I thought it pretty brilliant when I first saw it, but to hear the success MVT is having with it makes me even more excited. (Take a look at www.ventechusa.com for more info.) The device reads tire pressure and tread depth as a vehicle rolls over the scan strip at speeds to 16 mph. Using the in-ground sensor strip, a fleet can keep track of tire pressures and no longer require drivers or technicians to get out the gauge and stick the tires one at a time.

The Pneuscan system has been available in North America for about three years now and has been at MVT for a little more than a year.

According to Ventech sales manager Ed Santorella, fleets with vehicles that can cross the sensor every few days have the most to gain as the system can spot slow leaking tires before they become a problem. Already a number of bus companies are using the Pneuscan system with great results, he says. And Ventech is making inroads with an increasing number of trucking fleets.

The strip in the road surface comprises a series of load sensors. As the tires roll across the sensor strip, the Pneuscan measures the weight on each tire and the area of each tire contact patch. From the data, it calculates the pressure in the tire. For the two wheels on a dual pair, it calculates the individual tire pressures and can differentiate when one tire may be at a low pressure and the weight is transferred over to the fully inflated tire.

The information is displayed locally on a display board for the driver. Flashing lights indicate the status of the readings and a red light means a problem. The driver can then take the vehicle to the appropriate lane to have pressures verified, have the tire aired up or have it replaced.

But while this is an excellent way to detect tire problems, it is the management side of things that attracts me. To have the data posted to the vehicle means a maintenance manager has almost daily reports on tires that are underinflated and can act in real time to address the problem. Since the device also measures tread depth, the system can flag tires that are ready for removal and retread. And the maintenance manager can be confident the casing of the tire is in good condition because it has always been correctly inflated.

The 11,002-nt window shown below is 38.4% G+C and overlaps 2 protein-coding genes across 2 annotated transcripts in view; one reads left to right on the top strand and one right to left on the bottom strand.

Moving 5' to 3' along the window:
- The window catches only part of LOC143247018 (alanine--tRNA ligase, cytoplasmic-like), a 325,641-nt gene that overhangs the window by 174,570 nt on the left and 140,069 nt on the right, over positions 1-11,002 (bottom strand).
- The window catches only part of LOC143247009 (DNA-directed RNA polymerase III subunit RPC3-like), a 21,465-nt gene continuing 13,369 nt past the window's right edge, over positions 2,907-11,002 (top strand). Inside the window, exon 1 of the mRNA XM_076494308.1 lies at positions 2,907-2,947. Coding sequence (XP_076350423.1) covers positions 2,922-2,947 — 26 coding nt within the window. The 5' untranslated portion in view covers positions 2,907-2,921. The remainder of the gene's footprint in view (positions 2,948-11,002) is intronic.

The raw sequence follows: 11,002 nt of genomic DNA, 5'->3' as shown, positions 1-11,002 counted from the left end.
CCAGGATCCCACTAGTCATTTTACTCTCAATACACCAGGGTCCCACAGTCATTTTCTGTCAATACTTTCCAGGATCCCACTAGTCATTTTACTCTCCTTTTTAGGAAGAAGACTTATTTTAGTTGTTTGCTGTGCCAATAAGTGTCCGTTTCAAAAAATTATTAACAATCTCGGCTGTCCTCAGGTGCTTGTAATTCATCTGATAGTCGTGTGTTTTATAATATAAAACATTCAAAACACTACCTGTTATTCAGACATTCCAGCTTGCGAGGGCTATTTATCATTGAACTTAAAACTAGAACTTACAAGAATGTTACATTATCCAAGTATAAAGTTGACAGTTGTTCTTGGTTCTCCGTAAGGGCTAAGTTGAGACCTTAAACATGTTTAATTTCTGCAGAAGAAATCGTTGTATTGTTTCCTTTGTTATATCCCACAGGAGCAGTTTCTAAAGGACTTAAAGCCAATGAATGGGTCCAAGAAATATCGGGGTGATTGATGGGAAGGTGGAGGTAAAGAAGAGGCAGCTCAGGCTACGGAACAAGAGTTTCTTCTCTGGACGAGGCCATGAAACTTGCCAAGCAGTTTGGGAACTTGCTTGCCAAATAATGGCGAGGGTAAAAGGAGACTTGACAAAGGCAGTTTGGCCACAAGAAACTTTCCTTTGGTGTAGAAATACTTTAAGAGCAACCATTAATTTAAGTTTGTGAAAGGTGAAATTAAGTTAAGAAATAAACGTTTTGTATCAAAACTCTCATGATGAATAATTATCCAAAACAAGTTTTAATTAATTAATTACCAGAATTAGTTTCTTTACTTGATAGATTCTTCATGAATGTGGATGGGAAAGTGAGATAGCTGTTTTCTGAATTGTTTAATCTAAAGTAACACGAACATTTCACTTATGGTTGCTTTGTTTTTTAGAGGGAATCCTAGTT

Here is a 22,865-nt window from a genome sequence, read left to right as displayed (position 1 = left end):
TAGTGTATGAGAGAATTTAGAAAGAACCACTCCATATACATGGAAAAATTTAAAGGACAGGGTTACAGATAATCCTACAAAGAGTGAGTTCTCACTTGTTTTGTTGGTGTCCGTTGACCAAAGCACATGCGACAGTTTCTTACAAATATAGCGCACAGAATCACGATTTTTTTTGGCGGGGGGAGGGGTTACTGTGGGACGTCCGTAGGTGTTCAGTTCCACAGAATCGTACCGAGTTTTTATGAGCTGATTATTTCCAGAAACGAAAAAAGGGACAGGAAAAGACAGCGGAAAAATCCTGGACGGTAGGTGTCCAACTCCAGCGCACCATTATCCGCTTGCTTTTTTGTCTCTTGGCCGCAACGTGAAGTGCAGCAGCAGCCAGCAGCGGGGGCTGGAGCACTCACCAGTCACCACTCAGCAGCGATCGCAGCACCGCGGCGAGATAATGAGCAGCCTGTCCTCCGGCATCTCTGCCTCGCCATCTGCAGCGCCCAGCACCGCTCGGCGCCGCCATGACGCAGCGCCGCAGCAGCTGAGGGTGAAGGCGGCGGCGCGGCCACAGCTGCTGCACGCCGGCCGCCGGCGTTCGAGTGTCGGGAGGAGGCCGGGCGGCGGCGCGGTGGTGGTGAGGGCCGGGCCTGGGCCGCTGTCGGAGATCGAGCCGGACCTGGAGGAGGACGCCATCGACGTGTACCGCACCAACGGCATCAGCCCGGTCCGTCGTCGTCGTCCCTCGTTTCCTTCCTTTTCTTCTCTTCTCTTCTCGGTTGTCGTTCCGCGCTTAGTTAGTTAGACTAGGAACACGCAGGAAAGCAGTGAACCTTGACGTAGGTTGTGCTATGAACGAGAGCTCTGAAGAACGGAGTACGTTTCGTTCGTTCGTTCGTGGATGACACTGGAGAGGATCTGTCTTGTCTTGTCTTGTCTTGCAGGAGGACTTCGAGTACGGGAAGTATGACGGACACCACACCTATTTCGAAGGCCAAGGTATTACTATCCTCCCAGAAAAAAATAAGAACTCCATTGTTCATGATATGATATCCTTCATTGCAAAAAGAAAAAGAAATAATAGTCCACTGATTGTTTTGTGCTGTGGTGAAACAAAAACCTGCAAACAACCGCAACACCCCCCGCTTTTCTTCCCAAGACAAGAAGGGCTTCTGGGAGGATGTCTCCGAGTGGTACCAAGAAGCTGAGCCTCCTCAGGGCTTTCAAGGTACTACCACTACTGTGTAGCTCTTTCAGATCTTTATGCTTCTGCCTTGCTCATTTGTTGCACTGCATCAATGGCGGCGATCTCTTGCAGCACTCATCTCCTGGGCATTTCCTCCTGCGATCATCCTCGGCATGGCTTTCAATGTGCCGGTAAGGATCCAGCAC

The system is not inexpensive, as you may imagine. But even $80,000 should see a swift payback given the cost of roadside service and the overwhelming frequency of tire problems over any other that causes a vehicle to sit stranded by the side of the road. MVT’s found the investment has paid for itself over and over in just a year.

Pneuscan is best installed in a shop, says Santorella, or at least under a cover to protect it from overheating in direct sunlight. He thinks the systems would be ideal installed in truckstops so drivers could pass over in much the same way they do with scales. The truckstop could develop a revenue stream by reporting back to fleets or diverting trucks for tire repairs in its own shop.

The system might also be a boon to heavy-haul operators with trucks and trailers running on multiple axles. The device has no limit to the number of axles on a single vehicle that it can measure and display. If more than six axles cross the strip, the system knows to wait until all axles have crossed before sending information to the display.